Among the statistics to emerge from Real Madrid’s latest win—their 13th in a row in all competitions—was a special goal in the career of Sergio Ramos. His cushioned finish from a corner, which moved Madrid into a 2-0 lead against Rayo Vallecano, a match they eventually won 5-1, was his 50th goal for the club.
And layered within that statistic was another, more revealing, fact.
The Twitter account @MisterChipIng explained that Ramos’ 50 goals in Madrid white have come in 419 matches—which equated to one goal every 8.38 games.
That wasn’t the surprise, though.
The surprise was that the Madrid and Spain defender’s half-century arrived in 98 less games than it took Barcelona star Andres Iniesta to hit the same total.
Barca’s No. 8 took 517 matches, with a goal arriving every 10.34 games.
Signed as a 19-year-old from Sevilla in 2005 to keep goals out, Ramos certainly hasn’t shied away from contributing at the other end—and in an important manner, too.
None were more important than his stoppage-time equaliser in the Champions League final against Atletico Madrid in Lisbon earlier this year.
It took the game into extra time and the Decima soon followed thanks to further goals from Gareth Bale, Marcelo and Cristiano Ronaldo.
Given his scoring form around that time, it perhaps wasn’t surprising it was Ramos who was the man to appear at just the right moment.
He had already scored two goals in the semi-final second leg win against Bayern Munich at the Allianz Arena and his free-kick againstReal Valladolid in La Liga had temporarily kept Madrid in a title race they would eventually lose.
Those goals helped him complete his highest scoring season and he ended the campaign with a total of seven goals—four in the league and three in the Champions League.
His first four seasons in the Spanish capital had all yielded six goals, but he’d never bettered that amount.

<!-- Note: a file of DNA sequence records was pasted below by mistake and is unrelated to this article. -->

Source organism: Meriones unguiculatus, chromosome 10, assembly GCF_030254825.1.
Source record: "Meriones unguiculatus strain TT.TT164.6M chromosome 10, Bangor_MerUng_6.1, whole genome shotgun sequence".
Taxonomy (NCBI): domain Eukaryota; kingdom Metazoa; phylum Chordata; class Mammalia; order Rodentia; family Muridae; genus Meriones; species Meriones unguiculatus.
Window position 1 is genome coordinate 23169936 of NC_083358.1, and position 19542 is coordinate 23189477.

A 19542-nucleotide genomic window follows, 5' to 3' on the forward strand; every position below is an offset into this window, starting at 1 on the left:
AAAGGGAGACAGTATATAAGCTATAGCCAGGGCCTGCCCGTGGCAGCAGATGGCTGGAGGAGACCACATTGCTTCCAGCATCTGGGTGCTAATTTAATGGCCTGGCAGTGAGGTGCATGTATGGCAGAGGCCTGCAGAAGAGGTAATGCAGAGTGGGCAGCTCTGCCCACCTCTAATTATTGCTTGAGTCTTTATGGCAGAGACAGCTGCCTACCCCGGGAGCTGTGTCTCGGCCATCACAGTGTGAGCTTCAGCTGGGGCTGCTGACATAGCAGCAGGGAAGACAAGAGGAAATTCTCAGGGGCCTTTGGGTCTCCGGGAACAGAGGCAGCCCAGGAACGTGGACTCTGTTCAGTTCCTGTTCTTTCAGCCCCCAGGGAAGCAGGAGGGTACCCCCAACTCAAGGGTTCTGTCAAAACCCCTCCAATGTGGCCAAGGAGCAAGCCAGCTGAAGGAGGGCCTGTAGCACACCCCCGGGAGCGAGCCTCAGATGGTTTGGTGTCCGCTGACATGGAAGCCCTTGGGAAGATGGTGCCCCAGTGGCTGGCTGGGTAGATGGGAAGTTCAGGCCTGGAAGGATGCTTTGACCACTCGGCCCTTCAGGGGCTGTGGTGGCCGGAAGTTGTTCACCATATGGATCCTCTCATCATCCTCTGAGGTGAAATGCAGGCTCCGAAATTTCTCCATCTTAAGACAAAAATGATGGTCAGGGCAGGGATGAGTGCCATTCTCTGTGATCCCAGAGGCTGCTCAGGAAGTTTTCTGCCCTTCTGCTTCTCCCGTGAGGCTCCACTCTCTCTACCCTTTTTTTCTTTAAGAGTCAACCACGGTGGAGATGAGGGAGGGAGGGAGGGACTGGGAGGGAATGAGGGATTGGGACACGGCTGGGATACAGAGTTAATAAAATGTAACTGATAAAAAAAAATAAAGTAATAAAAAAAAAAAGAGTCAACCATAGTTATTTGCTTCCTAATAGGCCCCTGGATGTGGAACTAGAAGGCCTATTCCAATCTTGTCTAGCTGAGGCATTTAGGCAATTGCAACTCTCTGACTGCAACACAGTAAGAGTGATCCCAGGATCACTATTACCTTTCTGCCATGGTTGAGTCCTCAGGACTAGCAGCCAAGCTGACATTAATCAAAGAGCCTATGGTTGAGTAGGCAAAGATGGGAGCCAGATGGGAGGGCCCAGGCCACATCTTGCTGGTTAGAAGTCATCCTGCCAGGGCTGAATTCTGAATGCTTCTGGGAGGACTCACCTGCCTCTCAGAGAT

Against Rayo, his 50th Madrid goal was his second of the current season—he had already scored against Real Sociedad, extending his scoring run with the club to 10 straight seasons.
Throughout that decade goals have come against Barcelona in theClasico, against city rivals Atletico, as mentioned, in a Champions League final. There have been free-kicks, headers and there was even one time, against Getafe, when he started a move in his own half and then bundled the ball over the line at the other end.
And while Ramos’s priority, above all else, should be stopping Madrid conceding, the goals aren’t unwanted and he may currently be taking inspiration from a certain former Bernabeu hero on the bench.
Defender Fernando Hierro, one of Carlo Ancelotti’s assistants, struck over 100 goals for the club, although he did, admittedly, spend some time playing as a defensive midfielder as well.
To add even more context to the numbers racked up by Ramos, CarlesPuyol retired in the summer having scored 24 goals for Barcelona, Rio Ferdinand scored eight goals in 12 seasons with Manchester United and John Terry’s 57 Chelsea goals have come in well over 600 appearances.
Ramos’s talent is rare and Madrid will hope he long continues to chip in.